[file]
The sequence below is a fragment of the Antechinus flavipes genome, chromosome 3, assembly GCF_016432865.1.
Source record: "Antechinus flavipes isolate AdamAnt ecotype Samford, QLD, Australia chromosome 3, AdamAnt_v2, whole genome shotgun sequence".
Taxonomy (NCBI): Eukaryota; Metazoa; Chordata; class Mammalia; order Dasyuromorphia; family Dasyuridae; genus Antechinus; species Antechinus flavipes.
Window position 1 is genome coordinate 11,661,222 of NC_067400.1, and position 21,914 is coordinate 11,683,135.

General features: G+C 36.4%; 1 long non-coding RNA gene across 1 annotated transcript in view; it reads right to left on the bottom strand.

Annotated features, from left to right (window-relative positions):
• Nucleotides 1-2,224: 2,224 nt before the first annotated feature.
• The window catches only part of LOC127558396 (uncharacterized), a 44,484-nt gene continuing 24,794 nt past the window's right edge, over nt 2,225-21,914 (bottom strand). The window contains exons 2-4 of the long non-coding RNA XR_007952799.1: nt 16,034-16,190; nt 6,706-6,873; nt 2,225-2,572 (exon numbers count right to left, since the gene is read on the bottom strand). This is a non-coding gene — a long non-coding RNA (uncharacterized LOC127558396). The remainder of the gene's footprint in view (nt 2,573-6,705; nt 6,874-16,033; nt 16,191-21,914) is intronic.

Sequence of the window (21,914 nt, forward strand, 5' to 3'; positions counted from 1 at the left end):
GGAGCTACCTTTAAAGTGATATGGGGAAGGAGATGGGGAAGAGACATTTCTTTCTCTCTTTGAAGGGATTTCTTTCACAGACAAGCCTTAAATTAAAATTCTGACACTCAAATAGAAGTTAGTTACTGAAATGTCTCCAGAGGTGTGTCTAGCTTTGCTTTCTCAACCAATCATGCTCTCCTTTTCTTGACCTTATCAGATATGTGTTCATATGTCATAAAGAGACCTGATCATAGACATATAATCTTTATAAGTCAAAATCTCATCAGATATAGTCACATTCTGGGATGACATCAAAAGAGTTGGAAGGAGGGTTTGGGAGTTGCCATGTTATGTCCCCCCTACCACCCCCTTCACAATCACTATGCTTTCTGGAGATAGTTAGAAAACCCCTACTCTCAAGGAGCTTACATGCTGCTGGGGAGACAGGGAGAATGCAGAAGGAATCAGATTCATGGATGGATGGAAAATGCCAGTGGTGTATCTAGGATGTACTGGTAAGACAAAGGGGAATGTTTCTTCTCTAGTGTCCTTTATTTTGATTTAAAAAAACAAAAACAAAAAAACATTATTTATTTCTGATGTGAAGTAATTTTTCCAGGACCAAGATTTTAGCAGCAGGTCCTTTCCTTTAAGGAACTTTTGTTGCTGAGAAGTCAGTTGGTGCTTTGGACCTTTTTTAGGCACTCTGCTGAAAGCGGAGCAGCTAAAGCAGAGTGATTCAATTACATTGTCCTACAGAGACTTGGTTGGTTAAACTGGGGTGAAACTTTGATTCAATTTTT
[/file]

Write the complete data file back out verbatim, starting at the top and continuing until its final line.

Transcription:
The sequence below is a fragment of the Antechinus flavipes genome, chromosome 3, assembly GCF_016432865.1.
Source record: "Antechinus flavipes isolate AdamAnt ecotype Samford, QLD, Australia chromosome 3, AdamAnt_v2, whole genome shotgun sequence".
Taxonomy (NCBI): Eukaryota; Metazoa; Chordata; class Mammalia; order Dasyuromorphia; family Dasyuridae; genus Antechinus; species Antechinus flavipes.
Window position 1 is genome coordinate 11,661,222 of NC_067400.1, and position 21,914 is coordinate 11,683,135.

General features: G+C 36.4%; 1 long non-coding RNA gene across 1 annotated transcript in view; it reads right to left on the bottom strand.

Annotated features, from left to right (window-relative positions):
• Nucleotides 1-2,224: 2,224 nt before the first annotated feature.
• The window catches only part of LOC127558396 (uncharacterized), a 44,484-nt gene continuing 24,794 nt past the window's right edge, over nt 2,225-21,914 (bottom strand). The window contains exons 2-4 of the long non-coding RNA XR_007952799.1: nt 16,034-16,190; nt 6,706-6,873; nt 2,225-2,572 (exon numbers count right to left, since the gene is read on the bottom strand). This is a non-coding gene — a long non-coding RNA (uncharacterized LOC127558396). The remainder of the gene's footprint in view (nt 2,573-6,705; nt 6,874-16,033; nt 16,191-21,914) is intronic.

Sequence of the window (21,914 nt, forward strand, 5' to 3'; positions counted from 1 at the left end):
GGAGCTACCTTTAAAGTGATATGGGGAAGGAGATGGGGAAGAGACATTTCTTTCTCTCTTTGAAGGGATTTCTTTCACAGACAAGCCTTAAATTAAAATTCTGACACTCAAATAGAAGTTAGTTACTGAAATGTCTCCAGAGGTGTGTCTAGCTTTGCTTTCTCAACCAATCATGCTCTCCTTTTCTTGACCTTATCAGATATGTGTTCATATGTCATAAAGAGACCTGATCATAGACATATAATCTTTATAAGTCAAAATCTCATCAGATATAGTCACATTCTGGGATGACATCAAAAGAGTTGGAAGGAGGGTTTGGGAGTTGCCATGTTATGTCCCCCCTACCACCCCCTTCACAATCACTATGCTTTCTGGAGATAGTTAGAAAACCCCTACTCTCAAGGAGCTTACATGCTGCTGGGGAGACAGGGAGAATGCAGAAGGAATCAGATTCATGGATGGATGGAAAATGCCAGTGGTGTATCTAGGATGTACTGGTAAGACAAAGGGGAATGTTTCTTCTCTAGTGTCCTTTATTTTGATTTAAAAAAACAAAAACAAAAAAACATTATTTATTTCTGATGTGAAGTAATTTTTCCAGGACCAAGATTTTAGCAGCAGGTCCTTTCCTTTAAGGAACTTTTGTTGCTGAGAAGTCAGTTGGTGCTTTGGACCTTTTTTAGGCACTCTGCTGAAAGCGGAGCAGCTAAAGCAGAGTGATTCAATTACATTGTCCTACAGAGACTTGGTTGGTTAAACTGGGGTGAAACTTTGATTCAATTTTT